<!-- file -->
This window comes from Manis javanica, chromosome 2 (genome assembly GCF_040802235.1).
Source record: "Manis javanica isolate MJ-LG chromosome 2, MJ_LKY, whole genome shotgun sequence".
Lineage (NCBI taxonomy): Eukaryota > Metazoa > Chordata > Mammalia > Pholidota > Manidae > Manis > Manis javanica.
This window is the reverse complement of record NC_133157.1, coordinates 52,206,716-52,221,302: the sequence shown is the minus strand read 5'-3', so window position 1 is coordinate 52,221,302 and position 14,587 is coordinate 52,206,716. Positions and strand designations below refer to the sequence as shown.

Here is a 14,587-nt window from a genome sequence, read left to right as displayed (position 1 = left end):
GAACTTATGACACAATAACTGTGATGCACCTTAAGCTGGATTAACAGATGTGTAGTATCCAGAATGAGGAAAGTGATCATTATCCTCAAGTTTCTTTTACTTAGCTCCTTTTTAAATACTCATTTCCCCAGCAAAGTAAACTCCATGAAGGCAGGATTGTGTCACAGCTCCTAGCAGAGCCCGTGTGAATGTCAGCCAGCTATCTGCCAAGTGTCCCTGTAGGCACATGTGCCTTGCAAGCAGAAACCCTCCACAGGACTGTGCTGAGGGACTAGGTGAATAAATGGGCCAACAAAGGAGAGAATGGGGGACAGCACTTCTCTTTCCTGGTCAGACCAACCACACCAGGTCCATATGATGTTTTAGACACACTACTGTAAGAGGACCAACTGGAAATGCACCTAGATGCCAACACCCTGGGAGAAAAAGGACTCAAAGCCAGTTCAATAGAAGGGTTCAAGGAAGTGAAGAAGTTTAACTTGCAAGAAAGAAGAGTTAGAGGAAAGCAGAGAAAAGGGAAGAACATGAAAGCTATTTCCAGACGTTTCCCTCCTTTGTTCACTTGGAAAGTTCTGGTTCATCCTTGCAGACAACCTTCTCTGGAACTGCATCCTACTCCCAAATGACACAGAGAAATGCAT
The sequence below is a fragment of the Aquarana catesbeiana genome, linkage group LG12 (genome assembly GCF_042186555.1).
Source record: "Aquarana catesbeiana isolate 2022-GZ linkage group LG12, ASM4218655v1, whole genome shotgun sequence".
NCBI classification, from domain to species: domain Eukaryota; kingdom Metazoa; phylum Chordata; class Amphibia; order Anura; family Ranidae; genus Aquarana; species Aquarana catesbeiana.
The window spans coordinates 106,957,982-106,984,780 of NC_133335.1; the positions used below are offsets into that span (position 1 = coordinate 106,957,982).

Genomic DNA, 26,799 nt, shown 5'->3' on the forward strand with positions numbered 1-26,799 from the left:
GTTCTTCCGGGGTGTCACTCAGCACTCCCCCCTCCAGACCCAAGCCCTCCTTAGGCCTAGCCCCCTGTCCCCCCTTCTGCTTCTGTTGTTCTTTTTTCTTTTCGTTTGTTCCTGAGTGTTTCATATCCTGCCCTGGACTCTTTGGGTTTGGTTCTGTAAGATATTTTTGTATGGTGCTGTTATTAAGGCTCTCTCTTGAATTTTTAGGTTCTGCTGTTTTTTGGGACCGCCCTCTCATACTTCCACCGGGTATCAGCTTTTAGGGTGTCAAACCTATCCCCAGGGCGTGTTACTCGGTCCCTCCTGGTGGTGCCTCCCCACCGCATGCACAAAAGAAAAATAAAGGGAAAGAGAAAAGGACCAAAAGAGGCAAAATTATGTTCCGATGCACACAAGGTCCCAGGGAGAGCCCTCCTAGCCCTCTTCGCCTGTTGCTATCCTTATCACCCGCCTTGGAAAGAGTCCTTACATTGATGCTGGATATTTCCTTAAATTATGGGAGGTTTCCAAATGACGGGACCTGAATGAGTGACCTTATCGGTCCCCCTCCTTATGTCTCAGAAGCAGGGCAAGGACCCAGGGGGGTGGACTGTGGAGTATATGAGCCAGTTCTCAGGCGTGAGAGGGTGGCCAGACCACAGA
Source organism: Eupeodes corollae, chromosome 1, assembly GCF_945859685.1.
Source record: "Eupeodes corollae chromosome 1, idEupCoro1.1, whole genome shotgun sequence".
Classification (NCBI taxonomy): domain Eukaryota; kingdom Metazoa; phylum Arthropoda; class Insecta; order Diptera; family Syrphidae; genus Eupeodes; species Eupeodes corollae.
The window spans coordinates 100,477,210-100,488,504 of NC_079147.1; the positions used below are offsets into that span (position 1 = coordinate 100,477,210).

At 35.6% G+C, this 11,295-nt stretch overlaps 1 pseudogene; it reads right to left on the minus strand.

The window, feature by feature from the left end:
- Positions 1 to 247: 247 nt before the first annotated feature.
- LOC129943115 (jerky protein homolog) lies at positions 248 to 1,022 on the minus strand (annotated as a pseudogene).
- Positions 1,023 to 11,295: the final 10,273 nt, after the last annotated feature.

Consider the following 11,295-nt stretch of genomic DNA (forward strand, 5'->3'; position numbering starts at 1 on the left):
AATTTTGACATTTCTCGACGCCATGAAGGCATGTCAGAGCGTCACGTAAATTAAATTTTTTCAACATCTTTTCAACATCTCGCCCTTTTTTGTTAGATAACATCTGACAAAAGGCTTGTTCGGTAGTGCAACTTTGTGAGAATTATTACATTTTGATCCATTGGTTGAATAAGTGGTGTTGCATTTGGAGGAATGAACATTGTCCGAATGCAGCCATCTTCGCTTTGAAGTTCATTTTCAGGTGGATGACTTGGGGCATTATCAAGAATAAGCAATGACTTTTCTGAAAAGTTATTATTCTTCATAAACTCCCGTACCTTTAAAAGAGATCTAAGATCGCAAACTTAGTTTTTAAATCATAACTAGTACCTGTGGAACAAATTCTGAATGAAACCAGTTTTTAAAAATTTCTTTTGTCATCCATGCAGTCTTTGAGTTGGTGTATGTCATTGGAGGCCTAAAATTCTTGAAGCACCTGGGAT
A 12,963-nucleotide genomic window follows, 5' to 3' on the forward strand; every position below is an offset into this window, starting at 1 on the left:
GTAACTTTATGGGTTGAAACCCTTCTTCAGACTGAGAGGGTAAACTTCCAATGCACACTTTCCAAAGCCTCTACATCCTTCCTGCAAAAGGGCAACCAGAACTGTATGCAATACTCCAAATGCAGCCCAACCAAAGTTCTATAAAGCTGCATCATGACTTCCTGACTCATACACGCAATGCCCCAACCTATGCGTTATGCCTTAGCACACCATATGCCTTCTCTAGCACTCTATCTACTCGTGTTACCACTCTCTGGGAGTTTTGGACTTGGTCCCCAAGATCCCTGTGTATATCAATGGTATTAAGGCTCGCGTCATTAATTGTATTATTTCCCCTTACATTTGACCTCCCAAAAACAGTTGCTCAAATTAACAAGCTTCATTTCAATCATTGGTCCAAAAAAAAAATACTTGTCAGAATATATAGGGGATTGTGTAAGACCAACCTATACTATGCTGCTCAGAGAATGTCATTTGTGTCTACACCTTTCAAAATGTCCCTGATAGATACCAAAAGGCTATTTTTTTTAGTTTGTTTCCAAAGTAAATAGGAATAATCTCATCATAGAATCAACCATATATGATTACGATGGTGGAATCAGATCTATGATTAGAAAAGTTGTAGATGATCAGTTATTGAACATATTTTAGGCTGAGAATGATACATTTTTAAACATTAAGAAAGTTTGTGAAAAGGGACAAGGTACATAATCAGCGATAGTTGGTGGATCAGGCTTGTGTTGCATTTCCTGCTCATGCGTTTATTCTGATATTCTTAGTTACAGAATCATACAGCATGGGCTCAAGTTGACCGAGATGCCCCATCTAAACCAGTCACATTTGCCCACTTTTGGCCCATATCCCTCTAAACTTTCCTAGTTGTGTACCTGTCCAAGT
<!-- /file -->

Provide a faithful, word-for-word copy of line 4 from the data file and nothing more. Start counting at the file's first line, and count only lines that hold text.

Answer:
This window is the reverse complement of record NC_133157.1, coordinates 52,206,716-52,221,302: the sequence shown is the minus strand read 5'-3', so window position 1 is coordinate 52,221,302 and position 14,587 is coordinate 52,206,716. Positions and strand designations below refer to the sequence as shown.